Under the Settlement Agreement, plaintiff agreed to serve a detail in the Division of Consumer and Community Affairs ("DCCA") for a period of two years in a Grade 26 position. The Settlement Agreement provided that during the detail, DCCA could offer her a permanent position in that division and that if it did not, the Board would find another position for her at the conclusion of the detail. In November 1999, at the request of DCCA management, the position plaintiff occupied in DCCA was converted from a temporary to a permanent position, with plaintiff as the occupant. This effectively ended the detail called for in the Settlement Agreement, replacing it with a permanent position in DCCA. Plaintiff has since been promoted to a Grade 27 Senior Community Affairs Analyst. Plaintiff's performance has consistently been rated "Commendable," a rating which denotes full satisfactory performance.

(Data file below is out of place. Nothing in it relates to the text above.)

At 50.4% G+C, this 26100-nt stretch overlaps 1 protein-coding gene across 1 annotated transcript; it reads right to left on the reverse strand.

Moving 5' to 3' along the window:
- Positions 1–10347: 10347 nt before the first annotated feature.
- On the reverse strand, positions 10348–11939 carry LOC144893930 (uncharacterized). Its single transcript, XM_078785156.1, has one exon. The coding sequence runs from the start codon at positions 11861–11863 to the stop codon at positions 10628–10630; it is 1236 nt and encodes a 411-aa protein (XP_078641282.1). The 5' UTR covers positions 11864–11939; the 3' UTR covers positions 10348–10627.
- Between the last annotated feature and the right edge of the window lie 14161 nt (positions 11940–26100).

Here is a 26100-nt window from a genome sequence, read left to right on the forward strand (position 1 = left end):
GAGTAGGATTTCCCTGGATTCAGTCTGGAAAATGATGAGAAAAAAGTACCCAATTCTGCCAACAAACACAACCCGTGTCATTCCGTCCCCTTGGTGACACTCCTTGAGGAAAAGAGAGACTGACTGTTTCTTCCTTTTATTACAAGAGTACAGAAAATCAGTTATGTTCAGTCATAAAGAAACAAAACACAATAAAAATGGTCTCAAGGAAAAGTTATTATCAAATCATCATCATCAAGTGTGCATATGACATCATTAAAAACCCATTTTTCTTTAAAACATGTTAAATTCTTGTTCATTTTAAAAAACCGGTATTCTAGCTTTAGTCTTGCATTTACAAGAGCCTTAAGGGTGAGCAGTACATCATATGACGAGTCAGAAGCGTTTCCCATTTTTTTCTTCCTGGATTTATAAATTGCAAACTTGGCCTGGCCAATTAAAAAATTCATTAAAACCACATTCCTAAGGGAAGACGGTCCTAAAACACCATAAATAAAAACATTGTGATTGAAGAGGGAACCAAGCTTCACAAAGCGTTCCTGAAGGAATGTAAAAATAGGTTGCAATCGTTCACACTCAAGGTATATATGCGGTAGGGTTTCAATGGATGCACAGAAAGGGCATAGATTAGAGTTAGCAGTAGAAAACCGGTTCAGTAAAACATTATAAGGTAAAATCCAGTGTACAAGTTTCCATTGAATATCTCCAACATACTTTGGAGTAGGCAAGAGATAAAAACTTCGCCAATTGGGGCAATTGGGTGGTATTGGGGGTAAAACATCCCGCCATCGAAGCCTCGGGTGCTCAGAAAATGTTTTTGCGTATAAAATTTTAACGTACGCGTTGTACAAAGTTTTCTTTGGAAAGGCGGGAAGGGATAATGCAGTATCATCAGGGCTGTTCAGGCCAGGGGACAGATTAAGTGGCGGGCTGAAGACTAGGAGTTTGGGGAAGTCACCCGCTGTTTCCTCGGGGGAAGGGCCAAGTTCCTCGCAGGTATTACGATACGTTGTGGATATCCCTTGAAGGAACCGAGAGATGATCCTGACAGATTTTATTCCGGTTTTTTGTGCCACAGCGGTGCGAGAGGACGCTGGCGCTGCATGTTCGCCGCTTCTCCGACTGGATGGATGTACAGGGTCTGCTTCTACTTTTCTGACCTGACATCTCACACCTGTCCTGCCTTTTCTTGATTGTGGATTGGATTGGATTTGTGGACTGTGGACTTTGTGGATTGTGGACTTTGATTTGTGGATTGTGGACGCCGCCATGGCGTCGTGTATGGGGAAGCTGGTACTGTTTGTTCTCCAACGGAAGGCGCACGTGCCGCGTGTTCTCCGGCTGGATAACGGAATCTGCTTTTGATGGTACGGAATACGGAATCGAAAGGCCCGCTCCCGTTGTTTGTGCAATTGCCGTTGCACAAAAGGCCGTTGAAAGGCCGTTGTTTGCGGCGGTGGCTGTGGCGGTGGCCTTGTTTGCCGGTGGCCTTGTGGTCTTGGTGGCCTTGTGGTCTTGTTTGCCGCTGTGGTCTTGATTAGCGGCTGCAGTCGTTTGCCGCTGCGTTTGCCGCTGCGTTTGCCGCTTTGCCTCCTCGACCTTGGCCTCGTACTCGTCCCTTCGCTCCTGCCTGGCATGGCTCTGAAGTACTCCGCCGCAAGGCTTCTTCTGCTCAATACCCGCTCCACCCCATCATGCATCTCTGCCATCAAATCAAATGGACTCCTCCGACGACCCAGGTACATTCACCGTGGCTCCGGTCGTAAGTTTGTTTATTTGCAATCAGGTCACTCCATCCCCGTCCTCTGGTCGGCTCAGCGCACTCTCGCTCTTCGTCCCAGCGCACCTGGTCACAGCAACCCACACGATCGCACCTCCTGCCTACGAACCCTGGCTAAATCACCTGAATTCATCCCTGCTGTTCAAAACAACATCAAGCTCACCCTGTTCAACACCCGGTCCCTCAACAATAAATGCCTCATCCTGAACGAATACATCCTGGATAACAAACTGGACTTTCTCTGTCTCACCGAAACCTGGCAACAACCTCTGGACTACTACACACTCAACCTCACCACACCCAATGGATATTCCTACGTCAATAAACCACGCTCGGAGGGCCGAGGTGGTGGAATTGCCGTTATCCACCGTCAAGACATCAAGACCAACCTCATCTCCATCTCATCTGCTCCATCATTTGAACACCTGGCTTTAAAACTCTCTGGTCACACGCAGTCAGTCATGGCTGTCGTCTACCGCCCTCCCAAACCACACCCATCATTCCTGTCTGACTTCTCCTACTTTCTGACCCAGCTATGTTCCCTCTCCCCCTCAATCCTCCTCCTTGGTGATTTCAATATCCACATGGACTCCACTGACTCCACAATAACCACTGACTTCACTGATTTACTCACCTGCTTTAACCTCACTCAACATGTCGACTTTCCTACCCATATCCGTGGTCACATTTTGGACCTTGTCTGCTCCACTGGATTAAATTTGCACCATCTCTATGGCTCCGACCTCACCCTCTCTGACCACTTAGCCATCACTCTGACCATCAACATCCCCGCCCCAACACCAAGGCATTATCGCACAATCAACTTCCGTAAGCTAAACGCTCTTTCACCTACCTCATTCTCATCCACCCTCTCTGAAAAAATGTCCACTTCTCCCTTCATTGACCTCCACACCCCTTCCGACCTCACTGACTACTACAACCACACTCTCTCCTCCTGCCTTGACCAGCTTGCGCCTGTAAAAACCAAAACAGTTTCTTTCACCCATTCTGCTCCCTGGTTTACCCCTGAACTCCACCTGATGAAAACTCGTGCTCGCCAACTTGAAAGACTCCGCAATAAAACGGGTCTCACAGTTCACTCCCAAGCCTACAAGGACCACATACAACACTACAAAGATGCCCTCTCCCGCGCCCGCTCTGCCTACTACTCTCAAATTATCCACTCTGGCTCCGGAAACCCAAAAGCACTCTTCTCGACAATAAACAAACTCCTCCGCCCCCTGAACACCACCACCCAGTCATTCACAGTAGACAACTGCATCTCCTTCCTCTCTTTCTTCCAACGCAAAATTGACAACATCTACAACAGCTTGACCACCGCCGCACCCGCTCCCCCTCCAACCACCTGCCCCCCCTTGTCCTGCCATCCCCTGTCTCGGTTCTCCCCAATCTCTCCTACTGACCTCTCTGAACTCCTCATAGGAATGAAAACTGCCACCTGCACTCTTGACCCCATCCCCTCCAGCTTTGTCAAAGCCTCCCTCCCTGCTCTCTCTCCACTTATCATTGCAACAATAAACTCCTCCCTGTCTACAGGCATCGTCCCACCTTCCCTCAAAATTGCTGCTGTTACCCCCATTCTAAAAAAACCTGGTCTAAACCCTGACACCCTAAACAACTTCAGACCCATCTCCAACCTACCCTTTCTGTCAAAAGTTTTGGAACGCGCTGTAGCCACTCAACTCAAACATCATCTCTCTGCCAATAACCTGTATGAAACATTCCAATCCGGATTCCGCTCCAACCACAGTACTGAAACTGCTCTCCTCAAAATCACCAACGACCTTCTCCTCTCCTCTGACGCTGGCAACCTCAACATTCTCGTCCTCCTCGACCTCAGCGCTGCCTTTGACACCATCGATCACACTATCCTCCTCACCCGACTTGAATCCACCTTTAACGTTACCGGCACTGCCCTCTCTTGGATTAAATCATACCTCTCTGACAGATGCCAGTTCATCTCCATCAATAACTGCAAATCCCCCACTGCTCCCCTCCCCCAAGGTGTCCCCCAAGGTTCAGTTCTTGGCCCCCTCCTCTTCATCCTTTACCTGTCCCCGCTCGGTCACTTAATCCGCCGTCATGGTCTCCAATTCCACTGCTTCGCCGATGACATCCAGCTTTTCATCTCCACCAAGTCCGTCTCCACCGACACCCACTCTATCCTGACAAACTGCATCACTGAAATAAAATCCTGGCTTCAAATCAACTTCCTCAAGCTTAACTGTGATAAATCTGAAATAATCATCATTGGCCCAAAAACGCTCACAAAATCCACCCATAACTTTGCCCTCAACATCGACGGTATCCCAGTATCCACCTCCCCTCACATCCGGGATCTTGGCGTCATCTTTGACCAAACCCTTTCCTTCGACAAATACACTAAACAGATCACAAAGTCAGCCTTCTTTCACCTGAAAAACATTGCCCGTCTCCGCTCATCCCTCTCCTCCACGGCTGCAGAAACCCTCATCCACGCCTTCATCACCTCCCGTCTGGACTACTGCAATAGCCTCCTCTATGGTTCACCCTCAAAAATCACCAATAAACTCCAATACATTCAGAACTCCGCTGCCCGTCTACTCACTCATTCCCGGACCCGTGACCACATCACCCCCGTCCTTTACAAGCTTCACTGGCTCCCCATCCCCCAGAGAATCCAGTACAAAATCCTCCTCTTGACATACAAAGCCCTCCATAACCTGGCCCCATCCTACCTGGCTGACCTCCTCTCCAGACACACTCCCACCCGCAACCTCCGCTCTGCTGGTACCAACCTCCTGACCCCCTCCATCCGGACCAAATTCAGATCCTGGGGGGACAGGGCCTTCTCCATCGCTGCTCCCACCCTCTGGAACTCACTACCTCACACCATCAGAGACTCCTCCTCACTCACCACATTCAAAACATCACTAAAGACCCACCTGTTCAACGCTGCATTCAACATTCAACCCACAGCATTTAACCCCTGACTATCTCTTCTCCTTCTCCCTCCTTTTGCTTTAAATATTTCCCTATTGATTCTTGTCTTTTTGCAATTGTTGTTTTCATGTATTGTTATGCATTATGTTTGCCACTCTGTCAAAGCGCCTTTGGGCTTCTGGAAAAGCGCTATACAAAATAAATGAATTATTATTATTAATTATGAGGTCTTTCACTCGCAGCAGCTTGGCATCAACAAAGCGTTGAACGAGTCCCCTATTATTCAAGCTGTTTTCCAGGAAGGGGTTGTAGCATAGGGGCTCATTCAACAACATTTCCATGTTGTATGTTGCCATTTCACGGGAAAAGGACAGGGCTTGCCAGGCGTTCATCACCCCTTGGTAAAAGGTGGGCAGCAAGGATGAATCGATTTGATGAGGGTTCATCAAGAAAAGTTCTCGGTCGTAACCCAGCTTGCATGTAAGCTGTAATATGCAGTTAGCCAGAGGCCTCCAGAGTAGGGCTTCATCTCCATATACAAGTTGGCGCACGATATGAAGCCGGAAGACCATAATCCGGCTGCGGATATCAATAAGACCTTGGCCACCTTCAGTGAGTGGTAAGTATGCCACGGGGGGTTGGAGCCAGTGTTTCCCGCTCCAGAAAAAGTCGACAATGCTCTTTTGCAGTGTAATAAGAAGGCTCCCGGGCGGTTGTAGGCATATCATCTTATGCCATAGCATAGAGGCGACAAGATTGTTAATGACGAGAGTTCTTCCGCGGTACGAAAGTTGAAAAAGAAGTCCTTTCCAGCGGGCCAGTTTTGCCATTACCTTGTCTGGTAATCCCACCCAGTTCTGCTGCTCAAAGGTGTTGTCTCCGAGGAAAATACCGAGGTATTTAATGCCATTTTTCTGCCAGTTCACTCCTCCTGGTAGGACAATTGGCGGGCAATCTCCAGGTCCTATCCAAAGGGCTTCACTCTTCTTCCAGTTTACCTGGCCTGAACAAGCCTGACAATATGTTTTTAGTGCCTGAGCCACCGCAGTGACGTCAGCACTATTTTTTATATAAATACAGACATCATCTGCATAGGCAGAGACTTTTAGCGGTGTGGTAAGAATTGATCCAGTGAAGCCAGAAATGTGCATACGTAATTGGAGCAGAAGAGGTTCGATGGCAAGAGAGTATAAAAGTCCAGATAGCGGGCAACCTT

On January 28, 1999, plaintiff filed this lawsuit seeking to void the Settlement Agreement and alleging discrimination for Board actions before and after the date of the Agreement. Plaintiff initiated contact with an EEO counselor concerning the allegations in the Complaint on February 12, 1999. Plaintiff alleged that she was discriminated against because of her race, Puerto Rican, and national origin, Hispanic, and that she was retaliated against because of her prior protected activity, the complaint she made which led to the Settlement Agreement. She stated to the EEO counselors that on January 8, 1999 her supervisor instructed other supervisors to contact a representative of the Employee Relations Office regarding plaintiffs request to discuss her duties, work assignments, and career enhancement opportunities within DCCA. That same day, her supervisor also told another supervisor that she was not to meet with plaintiff alone under any circumstances. Plaintiff also alleged a class claim involving a pattern and practice of discrimination by the Board against herself and others who assert their rights under Title VII of the Civil Rights Act of 1964. Plaintiff received counseling on these allegations. Because the complaint contained class allegations, it was immediately referred for processing to the Equal Employment Opportunity Commission ("EEOC"). Plaintiff has received a right-to-sue letter from the EEOC.